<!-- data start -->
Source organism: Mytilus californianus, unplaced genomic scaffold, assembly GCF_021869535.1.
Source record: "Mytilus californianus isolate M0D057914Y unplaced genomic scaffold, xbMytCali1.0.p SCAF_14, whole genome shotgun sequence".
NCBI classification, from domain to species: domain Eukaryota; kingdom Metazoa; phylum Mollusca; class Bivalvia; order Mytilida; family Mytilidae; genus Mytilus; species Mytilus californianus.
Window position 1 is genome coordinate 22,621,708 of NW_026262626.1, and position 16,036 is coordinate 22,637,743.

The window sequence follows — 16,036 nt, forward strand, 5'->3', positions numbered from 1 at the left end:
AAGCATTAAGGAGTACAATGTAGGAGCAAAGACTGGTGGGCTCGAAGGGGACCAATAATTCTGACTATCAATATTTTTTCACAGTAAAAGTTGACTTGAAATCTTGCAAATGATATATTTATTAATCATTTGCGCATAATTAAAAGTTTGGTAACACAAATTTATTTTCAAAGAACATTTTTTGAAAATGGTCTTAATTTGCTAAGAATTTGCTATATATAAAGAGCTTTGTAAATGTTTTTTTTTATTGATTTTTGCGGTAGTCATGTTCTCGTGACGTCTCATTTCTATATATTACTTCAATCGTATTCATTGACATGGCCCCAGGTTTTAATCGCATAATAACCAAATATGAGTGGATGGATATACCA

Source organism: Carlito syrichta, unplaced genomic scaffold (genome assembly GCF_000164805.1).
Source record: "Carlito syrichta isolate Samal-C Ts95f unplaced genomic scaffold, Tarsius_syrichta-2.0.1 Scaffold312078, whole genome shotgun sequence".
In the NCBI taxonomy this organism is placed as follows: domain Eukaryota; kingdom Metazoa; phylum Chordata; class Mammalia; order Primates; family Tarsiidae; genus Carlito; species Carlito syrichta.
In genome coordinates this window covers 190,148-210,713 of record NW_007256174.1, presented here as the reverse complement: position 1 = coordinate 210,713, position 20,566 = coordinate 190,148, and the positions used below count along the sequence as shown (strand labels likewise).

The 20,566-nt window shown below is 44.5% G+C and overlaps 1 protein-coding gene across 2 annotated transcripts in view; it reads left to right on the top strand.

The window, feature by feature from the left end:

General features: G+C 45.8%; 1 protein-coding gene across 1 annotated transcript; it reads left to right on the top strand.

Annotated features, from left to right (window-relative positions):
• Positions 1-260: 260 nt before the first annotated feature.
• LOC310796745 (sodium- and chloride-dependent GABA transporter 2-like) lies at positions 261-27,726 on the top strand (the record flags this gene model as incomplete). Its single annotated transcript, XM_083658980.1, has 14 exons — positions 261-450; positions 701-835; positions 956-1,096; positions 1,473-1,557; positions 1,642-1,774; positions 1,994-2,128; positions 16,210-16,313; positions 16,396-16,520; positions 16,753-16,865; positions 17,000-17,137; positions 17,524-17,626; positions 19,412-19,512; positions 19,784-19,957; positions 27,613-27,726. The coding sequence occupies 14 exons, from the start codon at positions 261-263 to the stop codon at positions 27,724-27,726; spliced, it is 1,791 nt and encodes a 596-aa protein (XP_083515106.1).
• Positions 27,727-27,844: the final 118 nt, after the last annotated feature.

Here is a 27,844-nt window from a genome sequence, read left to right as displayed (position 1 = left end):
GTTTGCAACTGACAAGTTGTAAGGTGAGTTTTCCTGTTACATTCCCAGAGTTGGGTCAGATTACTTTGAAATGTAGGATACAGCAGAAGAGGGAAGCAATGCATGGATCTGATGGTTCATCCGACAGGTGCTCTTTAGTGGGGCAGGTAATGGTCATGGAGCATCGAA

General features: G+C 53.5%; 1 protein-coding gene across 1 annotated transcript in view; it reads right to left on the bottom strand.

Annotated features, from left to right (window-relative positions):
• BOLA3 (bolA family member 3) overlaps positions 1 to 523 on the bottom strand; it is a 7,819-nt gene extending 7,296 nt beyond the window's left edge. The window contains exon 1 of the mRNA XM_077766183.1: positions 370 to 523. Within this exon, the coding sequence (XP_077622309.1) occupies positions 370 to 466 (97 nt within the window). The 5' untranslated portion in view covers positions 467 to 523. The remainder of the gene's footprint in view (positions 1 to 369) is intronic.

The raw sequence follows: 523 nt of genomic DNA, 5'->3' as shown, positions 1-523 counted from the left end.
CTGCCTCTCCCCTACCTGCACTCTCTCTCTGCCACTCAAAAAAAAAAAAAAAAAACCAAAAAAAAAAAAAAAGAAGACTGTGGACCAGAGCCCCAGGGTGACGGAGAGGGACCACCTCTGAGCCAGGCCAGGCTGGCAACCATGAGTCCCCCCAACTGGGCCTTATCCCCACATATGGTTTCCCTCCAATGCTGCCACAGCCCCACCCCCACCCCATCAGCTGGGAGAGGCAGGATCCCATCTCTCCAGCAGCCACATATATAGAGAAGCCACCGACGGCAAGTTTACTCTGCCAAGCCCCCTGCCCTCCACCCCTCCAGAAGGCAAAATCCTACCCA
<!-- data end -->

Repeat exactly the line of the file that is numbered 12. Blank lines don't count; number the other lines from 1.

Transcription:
The window, feature by feature from the left end: